Woodburner installed - thanks everyone for advice

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  • A._BadgerA._Badger Forumite
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    savemoney wrote: »
    I have a multi stove and no one has said to me I need to remove the grill to burn wood, we let ash go into ash tray and empty it daily, its not a huge ash tray and can be full after a good nights burning 8+ hours

    No one suggested you have to remove the firebars (which is what I assume you mean by 'griill'). But they aren't necessary when burning wood. On a Hunter (which as a locomotive style rocking grate) you just adjust it so the gaps are pretty much closed. On some other stoves you can entirely remove the grate, put a few inches of sand in the bottom and build your fire on that.

    Either way, the principle is to burn wood on a bed of its own ash. It's a great deal less hassle than coal, where if you don't empty the ash, you will ruin your firebars.
  • Hi Highrisk

    Sorry, not trolling you or trying to give smartass answers, but is the surround you have in the pictures by any chance a Valor Aztec surround in Travertine?

    If so, you are aware that they are not suitable for solid fuel. They are a wafer thin Travertine set on an aluminium honeycombe backboard. Travertine is a very fragile/chalky stone which has a lot of fillers in it. Any extreme heat source, eg , heat from a stove may/will crack it if not discolour the filler.

    I know they are on offer all over the place at the moment, I have one in my shop for £89 to clear. Just take into account, it wouldnt be warrantied for solid fuel, but if bought at a bargain price, it will do what you want it to do , but may not last as long as you hoped it may.
  • savemoneysavemoney Forumite
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    Sorry when I meant the grill I meant the bit where the fuel lies on, I do have some bars across though. Do you mean that I should let the ash build up and over the part where fuel (wood) sits on. Its first time I have heard of this and never told when I got the burner nor when installer told us how to get a fire going
  • savemoneysavemoney Forumite
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    I hope that wall doesn't get too hot. Mine can get quite warm but not hot, and tvs dont like having too much heat they generate enough of their own. Also as said logs are too close to log burner they get very hot, doesn't look like you got a lot of space either side for them. Maybe a log basket would be better. I got a good one from Tesco's a few years back and it wasnt a bad one either quite solid.
  • A._BadgerA._Badger Forumite
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    savemoney wrote: »
    Sorry when I meant the grill I meant the bit where the fuel lies on, I do have some bars across though. Do you mean that I should let the ash build up and over the part where fuel (wood) sits on. Its first time I have heard of this and never told when I got the burner nor when installer told us how to get a fire going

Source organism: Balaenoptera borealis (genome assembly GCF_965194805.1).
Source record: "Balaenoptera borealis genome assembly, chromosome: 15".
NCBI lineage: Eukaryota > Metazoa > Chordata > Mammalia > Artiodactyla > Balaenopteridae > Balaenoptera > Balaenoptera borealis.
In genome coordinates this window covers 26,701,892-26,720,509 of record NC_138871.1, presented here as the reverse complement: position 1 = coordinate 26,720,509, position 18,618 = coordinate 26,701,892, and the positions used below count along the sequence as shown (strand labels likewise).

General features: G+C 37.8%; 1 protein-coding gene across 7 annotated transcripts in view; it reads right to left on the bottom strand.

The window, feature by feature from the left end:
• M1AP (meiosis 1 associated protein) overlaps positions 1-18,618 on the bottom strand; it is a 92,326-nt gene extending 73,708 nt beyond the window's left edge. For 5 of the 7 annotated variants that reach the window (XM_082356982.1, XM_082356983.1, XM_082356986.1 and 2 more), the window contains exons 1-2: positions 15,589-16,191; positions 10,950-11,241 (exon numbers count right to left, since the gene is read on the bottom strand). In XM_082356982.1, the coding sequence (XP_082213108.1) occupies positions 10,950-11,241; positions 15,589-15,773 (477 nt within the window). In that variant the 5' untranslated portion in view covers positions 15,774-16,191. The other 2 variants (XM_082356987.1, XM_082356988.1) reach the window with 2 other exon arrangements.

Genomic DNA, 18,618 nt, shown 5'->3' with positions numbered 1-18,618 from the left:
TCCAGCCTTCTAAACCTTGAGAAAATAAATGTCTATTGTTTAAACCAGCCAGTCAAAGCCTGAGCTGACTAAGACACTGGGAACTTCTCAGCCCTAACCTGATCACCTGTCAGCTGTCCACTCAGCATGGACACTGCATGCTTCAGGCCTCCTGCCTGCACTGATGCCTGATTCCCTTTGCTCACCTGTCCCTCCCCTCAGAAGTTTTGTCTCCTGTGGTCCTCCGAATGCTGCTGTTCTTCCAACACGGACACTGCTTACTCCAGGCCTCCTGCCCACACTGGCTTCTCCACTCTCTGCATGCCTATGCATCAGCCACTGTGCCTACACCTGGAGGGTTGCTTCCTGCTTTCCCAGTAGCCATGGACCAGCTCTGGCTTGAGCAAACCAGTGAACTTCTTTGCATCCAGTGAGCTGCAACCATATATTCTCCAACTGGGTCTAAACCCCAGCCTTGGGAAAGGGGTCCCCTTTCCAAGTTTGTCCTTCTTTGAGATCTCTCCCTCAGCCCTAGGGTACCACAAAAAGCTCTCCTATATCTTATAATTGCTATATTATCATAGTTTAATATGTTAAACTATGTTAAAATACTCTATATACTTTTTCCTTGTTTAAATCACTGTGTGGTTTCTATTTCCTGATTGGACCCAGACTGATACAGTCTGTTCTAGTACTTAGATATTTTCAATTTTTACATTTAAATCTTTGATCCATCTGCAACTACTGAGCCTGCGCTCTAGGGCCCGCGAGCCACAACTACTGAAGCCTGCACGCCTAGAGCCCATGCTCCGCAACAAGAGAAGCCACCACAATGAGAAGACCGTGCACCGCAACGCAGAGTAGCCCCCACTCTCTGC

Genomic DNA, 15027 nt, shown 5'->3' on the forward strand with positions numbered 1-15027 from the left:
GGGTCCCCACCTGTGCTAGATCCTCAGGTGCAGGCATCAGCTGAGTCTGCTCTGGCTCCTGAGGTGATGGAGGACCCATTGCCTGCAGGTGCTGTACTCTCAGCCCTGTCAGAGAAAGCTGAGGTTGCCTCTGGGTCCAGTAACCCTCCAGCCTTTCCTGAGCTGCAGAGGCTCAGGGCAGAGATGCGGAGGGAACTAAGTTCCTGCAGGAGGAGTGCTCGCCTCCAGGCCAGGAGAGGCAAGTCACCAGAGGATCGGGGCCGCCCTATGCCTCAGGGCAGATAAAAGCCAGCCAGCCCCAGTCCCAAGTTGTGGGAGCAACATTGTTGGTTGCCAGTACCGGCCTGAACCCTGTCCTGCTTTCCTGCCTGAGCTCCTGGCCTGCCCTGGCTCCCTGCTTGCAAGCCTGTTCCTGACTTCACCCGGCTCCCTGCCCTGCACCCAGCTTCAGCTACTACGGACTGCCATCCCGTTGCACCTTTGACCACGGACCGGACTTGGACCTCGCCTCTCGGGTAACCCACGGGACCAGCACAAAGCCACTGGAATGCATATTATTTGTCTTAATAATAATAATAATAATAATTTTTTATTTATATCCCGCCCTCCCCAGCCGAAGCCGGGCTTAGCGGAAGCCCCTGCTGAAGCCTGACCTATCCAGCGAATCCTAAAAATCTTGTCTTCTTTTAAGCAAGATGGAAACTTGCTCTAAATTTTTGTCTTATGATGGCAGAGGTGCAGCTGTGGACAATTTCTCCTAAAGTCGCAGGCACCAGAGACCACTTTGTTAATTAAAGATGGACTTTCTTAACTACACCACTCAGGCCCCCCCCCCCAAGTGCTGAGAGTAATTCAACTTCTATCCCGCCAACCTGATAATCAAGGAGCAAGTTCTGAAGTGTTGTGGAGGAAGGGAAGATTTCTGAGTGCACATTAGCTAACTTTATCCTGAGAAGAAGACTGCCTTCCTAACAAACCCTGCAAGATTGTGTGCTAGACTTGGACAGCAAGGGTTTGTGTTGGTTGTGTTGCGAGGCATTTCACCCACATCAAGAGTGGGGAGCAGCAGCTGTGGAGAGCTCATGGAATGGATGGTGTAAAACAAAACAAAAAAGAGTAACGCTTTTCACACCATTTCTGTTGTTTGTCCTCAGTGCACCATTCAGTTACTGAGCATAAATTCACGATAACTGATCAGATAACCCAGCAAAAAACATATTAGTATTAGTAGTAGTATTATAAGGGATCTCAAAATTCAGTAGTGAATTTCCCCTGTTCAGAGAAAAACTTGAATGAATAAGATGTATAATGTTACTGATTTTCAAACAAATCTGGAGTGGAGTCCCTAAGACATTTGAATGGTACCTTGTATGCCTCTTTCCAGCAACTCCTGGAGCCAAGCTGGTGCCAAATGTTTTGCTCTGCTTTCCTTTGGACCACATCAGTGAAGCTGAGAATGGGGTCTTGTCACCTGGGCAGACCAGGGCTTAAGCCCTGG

It's pretty standard stuff about wood burning, savemoney - indeed, several people have mentioned it on this forum recently - I'm really surprised it wasn't in the handbook of your stove.

    It's a bit late at night to be digging out links to back what I say but here's the first hit I got

    http://www.stovesonline.co.uk/how-to-burn-wood.html

    If you Google around you'll find the same advice all over the place. It's to do with he different needs of wood against coal in terms of oxygen supply.

    Hope that's some help.
  • savemoneysavemoney Forumite
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    No I checked I still have it on pdf




    3.2. Lighting
    Figure 9
    - Slide the top air control (# B1) to the right. Open the
    lower spin wheel (# C1).
    - Lay firelighters or rolled up newspapers on the grate
    with a reasonable quantity, if necessary, of dry kindling
    wood. Place 2 or 3 small logs on top.
    - Light the newspaper or firelighters using a long taper
    and close the door (# A).
    - When the fire is burning fiercely, add further logs of a
    diameter up to 10 cms.
    - When the stove body is very hot, close the lower spin
    wheel (# C2).
    The burning rate can now be adjusted by moving the top
    air control to the left (# B1). Experience will show you
    which settings are best for your situation.
    Note :When the fire is lit for the first time, the stove may
    give off fumes from the new paint. This is normal but
    ensure the room is well ventilated during the first few
    hours of operation.

    3.3. Re-fuelling
    It is advisable to wait for the fire to be reduced to hot
    embers before re-loading. The door should also be
    opened slowly when re-loading.


    REMEMBER TO BURN SOLID FUEL CORRECTLY, AIR
    SHOULD BE ALLOWED TO FLOW FROM THE ASH
    PIT AREA THROUGH THE GRATE AND THROUGH
    THE FUEL. IF THE GRATE OR ASH PAN ARE
    CONGESTED, THE PERFORMANCE WILL BE
    EFFECTED.
    If burning solid fuel, always empty the ash pan at least
    once a day or whenever it is full of ashes. Never allow
    the ashpan to overfill allowing ash to be in contact with
    the underside of the grate. If this condition is allowed,
    the grate will wear out pre-maturely.

    A._Badger wrote: »
    It's pretty standard stuff about wood burning, savemoney - indeed, several people have mentioned it on this forum recently - I'm really surprised it wasn't in the handbook of your stove.